Black Mirror: The best anthologies on TV
Black Mirror returned for a fifth season last night for more terror, technophobe themes, and incredibly disturbed twists. While you’re bingewatching, plan ahead with the best anthology series to keep your thirst quenched. Slurp!
Alfred Hitchcock Presents
Airing on and off from 1955 to 1965, Alfred Hitchcock Presents was (and still is) one of the best written series ever made, at the time offering a weekly display of genius tales filled with suspense and mystery.
By avoiding the constraints of other anthology series, Hitchcock (Psycho) solidified the concept as something unpredictable and offered classic episodes based on numerous Roald Dahl stories such as “Lamb to the Slaughter” and “Man from the South”. The opening remains to be one of the most iconic of all time, too.
American Horror Story
Ryan Murphy & Brad Falchuk’s horror anthology goes for broke with every season, ramping up the sex, violence, and OMG scares every time and presenting a series-long storyline with its own beginning, middle, and end. Although it’s hard to pick a best, so far our fave has to be Asylum, telling the classic story of a journalist (Sarah Paulson) who ends up committed to the very institution she’s covering.
The Twilight Zone
This show is so revered, it continues to be referenced in pop culture to this day. The many Twilight tales of suspense, sci fi, and the paranormal evoked themes of love, war, prejudice, and the tensions of contemporary society. Plus the twists were phenomenal – like the dude who wanted nothing but time (be careful what you wish for), or the guy who just couldn’t stand the “nice place”. Classics.
Philip K. Dick’s Electric Dreams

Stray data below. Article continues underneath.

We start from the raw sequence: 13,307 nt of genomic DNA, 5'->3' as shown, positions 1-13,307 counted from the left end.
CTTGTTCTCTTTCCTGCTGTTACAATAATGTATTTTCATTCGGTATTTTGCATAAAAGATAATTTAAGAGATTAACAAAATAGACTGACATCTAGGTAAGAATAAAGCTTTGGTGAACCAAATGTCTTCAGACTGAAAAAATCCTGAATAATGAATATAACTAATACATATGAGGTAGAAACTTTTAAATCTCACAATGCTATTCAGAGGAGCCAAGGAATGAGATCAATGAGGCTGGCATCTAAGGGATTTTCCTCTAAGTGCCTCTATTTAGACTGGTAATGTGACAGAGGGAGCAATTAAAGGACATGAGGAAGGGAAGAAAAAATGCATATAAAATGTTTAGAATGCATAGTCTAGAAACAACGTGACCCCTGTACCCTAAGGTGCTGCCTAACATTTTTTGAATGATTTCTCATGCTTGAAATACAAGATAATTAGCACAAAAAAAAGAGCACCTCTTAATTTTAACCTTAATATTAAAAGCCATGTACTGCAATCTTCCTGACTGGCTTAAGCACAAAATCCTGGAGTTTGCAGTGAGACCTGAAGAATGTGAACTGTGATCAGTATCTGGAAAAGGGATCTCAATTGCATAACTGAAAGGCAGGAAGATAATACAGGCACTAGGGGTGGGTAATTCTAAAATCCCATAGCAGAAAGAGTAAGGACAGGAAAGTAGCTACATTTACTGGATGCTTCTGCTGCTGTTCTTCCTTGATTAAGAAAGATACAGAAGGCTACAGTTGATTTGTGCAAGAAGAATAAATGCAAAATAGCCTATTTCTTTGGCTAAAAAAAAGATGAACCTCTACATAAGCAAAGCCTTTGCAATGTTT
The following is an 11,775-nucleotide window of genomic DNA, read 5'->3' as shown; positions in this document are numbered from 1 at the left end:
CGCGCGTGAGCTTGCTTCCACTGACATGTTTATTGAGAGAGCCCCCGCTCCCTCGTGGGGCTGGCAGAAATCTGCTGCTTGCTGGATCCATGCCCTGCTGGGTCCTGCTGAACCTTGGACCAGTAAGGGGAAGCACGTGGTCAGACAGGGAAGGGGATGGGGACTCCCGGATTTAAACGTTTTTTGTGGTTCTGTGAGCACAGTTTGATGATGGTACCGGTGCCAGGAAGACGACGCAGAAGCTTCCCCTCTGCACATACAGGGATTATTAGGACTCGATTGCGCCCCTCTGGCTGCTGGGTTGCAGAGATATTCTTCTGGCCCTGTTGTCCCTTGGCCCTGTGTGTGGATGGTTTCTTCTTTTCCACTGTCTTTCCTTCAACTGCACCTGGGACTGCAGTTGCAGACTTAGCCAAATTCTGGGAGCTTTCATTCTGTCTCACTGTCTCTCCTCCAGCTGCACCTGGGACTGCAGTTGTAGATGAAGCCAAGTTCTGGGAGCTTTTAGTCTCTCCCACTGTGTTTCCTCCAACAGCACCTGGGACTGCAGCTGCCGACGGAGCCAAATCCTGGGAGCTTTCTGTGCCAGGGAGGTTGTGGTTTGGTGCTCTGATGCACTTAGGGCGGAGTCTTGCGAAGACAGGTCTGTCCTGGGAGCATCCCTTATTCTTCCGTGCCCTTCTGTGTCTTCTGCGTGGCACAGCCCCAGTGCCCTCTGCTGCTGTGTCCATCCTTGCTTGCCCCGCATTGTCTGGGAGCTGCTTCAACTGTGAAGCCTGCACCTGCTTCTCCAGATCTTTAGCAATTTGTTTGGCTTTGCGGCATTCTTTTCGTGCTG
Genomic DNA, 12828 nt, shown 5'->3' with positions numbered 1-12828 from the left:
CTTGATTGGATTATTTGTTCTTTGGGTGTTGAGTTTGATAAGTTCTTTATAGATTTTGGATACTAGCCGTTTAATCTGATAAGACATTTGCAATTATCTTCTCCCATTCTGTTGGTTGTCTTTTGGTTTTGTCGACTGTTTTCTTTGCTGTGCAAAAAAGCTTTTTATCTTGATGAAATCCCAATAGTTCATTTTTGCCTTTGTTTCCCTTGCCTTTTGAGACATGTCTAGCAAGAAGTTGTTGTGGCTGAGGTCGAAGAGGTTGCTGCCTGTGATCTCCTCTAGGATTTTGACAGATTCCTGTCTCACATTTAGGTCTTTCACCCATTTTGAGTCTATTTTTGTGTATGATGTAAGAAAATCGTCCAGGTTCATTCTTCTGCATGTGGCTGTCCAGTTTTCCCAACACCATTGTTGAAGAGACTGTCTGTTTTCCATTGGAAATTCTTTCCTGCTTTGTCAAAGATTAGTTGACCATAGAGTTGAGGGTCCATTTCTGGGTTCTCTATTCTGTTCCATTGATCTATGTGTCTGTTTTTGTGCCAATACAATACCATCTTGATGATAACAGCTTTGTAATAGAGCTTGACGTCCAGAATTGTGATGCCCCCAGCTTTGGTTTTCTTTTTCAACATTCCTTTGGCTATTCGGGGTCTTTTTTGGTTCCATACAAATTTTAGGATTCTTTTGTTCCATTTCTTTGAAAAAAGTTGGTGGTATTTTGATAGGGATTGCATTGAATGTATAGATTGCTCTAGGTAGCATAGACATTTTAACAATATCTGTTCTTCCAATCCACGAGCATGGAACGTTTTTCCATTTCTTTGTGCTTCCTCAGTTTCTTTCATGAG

Based on short stories by Philip K. Dick – famous for his book Do Androids Dream of Electric Sheep? (you know, the main inspiration behind Blade Runner) – some of the best are brought to life by the likes of Bryan Cranston (Breaking Bad), Timothy Spall (Mr. Turner), Steve Buscemi (Ghost World), Terrence Howard (Hustle & Flow), and a whole bunch of other Hollywood high flyers.
Awash with Hollywood talent (including Steven Spielberg in his first director role), Night Gallery featured stories of horror and the macabre, including ones involving the mistreatment of robotic maids and the perils of marrying into a family of witches. If you’re a horror fan who has not yet enjoyed the fanciful tales of Night Gallery, you should get on this now.
Inside No. 9
With each episode serving as a deliciously sinister story with an even more sinister twist, this show from the makers of The League of Gentlemen is nothing short of genius. Reece Shearsmith (High-Rise) & Steve Pemberton (Psychoville) prove their versatility in each episode, presenting a range of characters, from schizo teachers, to crossword-creating professors, to high-school stalkers.
If you’re looking for an innovative show to provoke the same feeling you get when you’re deep into an enthralling page turner, this is the one for you.
Described as Netflix’s most “Netflixy” show ever, Easy features a parade of flawed, self-interested sadsacks living in Chicago while trying to navigate through a modern tangle of love, sex, technology, and culture. Written & directed by Joe Swanberg (Drinking Buddies), it’s a unique watch, offering self-contained stories that always manage to reach some sort of meaningful resolution at the end.
Tales From The Crypt
One of the best things about anthology series is that they seem to cater to audiences of the horror persuasion. In Tales From The Crypt, half-hour stories incorporate many themes including horror, black magic, and sci-fi.
The show enjoyed unprecedented freedom in its storytelling, using the EC Comics umbrella from the 50s as its inspiration. But most importantly, Tales From The Crypt’s pulpy stories were the optimal material for Hollywood’s best to let their hair down and just have some freakin’ fun.